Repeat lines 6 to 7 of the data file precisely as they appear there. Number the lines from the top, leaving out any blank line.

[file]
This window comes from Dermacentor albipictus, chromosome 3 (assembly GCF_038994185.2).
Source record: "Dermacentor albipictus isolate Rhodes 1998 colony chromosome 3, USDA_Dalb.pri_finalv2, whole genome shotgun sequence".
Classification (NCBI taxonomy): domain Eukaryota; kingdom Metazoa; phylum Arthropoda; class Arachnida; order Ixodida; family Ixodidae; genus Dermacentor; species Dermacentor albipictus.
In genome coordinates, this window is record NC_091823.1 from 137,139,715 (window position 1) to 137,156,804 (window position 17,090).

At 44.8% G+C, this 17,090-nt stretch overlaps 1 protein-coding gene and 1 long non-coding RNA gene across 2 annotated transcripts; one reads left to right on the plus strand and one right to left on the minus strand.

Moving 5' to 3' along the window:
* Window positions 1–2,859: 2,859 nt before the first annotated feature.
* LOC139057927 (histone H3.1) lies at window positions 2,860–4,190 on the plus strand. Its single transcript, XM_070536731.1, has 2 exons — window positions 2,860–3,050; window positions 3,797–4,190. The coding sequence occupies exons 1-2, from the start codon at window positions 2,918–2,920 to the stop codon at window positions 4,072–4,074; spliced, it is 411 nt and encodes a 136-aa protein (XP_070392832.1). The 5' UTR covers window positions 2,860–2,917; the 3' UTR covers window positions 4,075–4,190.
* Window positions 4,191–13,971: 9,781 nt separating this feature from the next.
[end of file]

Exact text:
Moving 5' to 3' along the window:
* Window positions 1–2,859: 2,859 nt before the first annotated feature.